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Farnborough Airfield

The Aerodrome lies in an area of considerable nature conservation sensitivity, with significant expanses of wetland, grassland and heathland habitats in and around the site. -- TAG

Farnborough Airfield, host to the biennial Farnborough International Airshow organised by SBAC, synonymous with aviation due to the early flights by Sam Cody and once host to the RAE (now DERA) the world's leading aerospace research establishment, is now surplus to MoD requirements. Against strong local opposition the MoD wish to see the airfield hived off to TAG Aviation to be developed as the Business Airport for Europe. The local community wish to see flying kept to a minimum and preferably the land returned to the local community as common land (cf Greenham Common).

TAG, Techniques Avante Garde, a foreign, Arab owned company registered in Luxembourg and Switzerland, are the leading contenders for development of the airfield. They have put in a planning application to develop the site as a business airport, with a minimum of 25,000 movements, the automatic right of revision at 20,000 movements. TAG want no limits on either movements or weight. Current movements are around 12-13,000, weight limit 35 tonnes. TAG expect at least 12.5% of their movements to be above 50 tonnes, this will include the Boeing Business Jet (Boeing 327) and Airbus 320 (both around 80 tonnes).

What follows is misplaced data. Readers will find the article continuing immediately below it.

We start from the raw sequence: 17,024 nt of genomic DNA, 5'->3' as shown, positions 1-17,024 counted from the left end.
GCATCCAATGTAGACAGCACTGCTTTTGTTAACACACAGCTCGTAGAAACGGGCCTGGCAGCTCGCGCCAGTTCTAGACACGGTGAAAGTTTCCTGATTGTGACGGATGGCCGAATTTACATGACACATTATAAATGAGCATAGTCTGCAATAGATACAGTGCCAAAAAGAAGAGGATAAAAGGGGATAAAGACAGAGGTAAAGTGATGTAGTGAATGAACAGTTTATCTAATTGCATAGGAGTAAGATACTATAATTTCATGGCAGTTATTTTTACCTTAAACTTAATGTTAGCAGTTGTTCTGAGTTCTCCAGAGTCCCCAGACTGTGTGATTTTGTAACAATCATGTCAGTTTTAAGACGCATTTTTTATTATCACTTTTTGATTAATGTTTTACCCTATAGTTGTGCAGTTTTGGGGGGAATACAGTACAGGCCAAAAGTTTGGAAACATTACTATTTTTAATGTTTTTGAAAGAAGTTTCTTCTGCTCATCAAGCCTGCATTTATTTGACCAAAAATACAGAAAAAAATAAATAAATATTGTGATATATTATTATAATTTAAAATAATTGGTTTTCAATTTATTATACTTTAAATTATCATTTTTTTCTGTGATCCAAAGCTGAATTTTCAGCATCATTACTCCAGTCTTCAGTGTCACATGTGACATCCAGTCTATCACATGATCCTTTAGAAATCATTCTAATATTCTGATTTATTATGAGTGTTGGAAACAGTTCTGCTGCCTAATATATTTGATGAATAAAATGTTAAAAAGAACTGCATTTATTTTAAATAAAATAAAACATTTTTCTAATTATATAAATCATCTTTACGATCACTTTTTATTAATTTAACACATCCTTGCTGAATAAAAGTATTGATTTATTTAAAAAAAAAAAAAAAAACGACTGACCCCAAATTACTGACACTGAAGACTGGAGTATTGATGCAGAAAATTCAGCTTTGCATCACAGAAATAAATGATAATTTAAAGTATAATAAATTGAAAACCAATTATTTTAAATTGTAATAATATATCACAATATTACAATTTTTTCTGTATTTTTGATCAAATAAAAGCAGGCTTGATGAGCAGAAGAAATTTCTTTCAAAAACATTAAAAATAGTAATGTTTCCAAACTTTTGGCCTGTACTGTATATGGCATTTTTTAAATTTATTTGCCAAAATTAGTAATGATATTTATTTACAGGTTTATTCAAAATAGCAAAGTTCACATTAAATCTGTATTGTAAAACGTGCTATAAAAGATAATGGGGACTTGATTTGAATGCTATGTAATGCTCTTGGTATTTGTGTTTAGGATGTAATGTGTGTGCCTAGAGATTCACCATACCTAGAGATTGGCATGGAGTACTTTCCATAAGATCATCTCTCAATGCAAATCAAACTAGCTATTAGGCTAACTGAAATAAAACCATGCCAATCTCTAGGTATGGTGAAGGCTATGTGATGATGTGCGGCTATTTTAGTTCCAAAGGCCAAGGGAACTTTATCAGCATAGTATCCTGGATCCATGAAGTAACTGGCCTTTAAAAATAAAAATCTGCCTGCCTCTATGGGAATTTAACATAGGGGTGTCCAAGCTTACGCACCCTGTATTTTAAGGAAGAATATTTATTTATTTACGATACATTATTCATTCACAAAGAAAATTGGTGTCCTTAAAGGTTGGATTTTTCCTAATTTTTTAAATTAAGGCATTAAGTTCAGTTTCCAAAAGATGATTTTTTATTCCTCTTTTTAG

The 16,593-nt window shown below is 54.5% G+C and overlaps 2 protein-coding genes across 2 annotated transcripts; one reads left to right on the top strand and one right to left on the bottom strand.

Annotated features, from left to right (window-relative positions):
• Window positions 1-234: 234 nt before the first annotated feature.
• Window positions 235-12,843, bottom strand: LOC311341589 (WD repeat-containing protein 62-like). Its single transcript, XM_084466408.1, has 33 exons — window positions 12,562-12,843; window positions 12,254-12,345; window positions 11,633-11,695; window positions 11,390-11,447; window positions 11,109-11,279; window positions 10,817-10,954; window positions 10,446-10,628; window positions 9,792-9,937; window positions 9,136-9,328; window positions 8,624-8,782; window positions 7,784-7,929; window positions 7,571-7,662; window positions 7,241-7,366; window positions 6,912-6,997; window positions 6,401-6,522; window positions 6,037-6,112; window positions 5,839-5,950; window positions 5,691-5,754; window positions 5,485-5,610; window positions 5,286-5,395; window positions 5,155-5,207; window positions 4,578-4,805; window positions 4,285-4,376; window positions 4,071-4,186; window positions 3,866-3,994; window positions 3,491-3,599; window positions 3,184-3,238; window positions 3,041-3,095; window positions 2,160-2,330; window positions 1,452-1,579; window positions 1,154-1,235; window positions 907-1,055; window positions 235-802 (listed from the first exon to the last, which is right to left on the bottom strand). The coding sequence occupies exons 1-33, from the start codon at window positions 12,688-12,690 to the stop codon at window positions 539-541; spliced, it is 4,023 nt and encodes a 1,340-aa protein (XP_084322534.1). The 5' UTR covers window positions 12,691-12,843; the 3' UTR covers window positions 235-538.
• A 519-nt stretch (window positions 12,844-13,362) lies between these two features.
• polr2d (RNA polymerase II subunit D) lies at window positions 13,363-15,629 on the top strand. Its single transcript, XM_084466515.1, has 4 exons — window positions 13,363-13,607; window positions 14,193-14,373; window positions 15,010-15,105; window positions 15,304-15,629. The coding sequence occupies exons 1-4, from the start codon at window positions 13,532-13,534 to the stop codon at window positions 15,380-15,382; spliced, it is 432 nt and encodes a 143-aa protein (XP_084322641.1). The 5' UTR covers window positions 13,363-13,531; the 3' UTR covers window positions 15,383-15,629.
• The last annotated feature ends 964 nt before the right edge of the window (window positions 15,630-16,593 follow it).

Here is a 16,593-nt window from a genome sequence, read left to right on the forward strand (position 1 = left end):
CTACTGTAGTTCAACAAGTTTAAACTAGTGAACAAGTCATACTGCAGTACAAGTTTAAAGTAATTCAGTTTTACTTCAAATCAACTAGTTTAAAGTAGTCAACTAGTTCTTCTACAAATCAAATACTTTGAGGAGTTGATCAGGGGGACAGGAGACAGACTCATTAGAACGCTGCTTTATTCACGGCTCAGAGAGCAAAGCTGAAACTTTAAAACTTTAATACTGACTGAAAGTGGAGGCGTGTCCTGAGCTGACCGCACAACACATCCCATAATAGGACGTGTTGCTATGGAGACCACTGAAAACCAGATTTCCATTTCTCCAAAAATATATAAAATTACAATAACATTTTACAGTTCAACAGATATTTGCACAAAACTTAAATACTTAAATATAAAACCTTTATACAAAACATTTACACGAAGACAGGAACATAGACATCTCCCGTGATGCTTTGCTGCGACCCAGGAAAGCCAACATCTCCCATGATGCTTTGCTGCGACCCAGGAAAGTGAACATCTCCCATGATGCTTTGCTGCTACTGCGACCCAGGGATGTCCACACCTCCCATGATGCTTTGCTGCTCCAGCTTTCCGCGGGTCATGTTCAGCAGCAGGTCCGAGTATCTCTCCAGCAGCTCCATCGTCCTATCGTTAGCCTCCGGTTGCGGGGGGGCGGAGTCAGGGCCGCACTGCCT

Damaging effects of the TAG proposals will include damage to several SSSIs and a SPA, threats to rare and endangered species, increased noise pollution, extra traffic, higher levels of air pollution (this will peak on the A325 main Farnborough Road which already is notorious as one of the pollution black spots in Southern England), problems of safety for residential Farnborough (the 1 in 100,000 risk contour will extend over Farnborough and as far out as Mytchett), climate destabilisation through increased greenhouse gas emissions (by 2015, half of the annual destruction of the ozone layer and 15% of greenhouse gas emissions will be caused by air traffic).

Rushmoor, ever mindful of the interests of TAG and ignoring objections from the local community, are pushing through changes to the Local Plan. They are ignoring recommendations from the Planning Inspector to prevent the 1 in 100,000 risk contour from extending over residential Farnborough (this would limit the number of movements to around 10,000). Business jets are 16 times less safe than scheduled commercial airlines. Third world business jets have an even worse safety record.

The planning Inquiry Inspector Alan Simpson recommended:

That the number of movements be restricted by safety considerations (the risk of an accident over the approach must not exceed 1 in 100,000).

In response, Rushmoor officials (after trying to claim the inspector did not know what he was talking about) are putting the profits of the airfield operators before public safety:

The Inspector's recommendation would mean curtailing business aviation to below the level of 10,000 movements in 1997. Such a level of flying would unlikely to be economically viable ... Any exposure to the lower level of risk of 1 in 100,000 per annum will be weighed against any overriding employment and economic benefits from accommodating business aviation ... Ultimately the Council will have to decide in relation to a planning application, the weight to be given to 1 in 100,000 risk and to any economic/employment benefits from business aviation.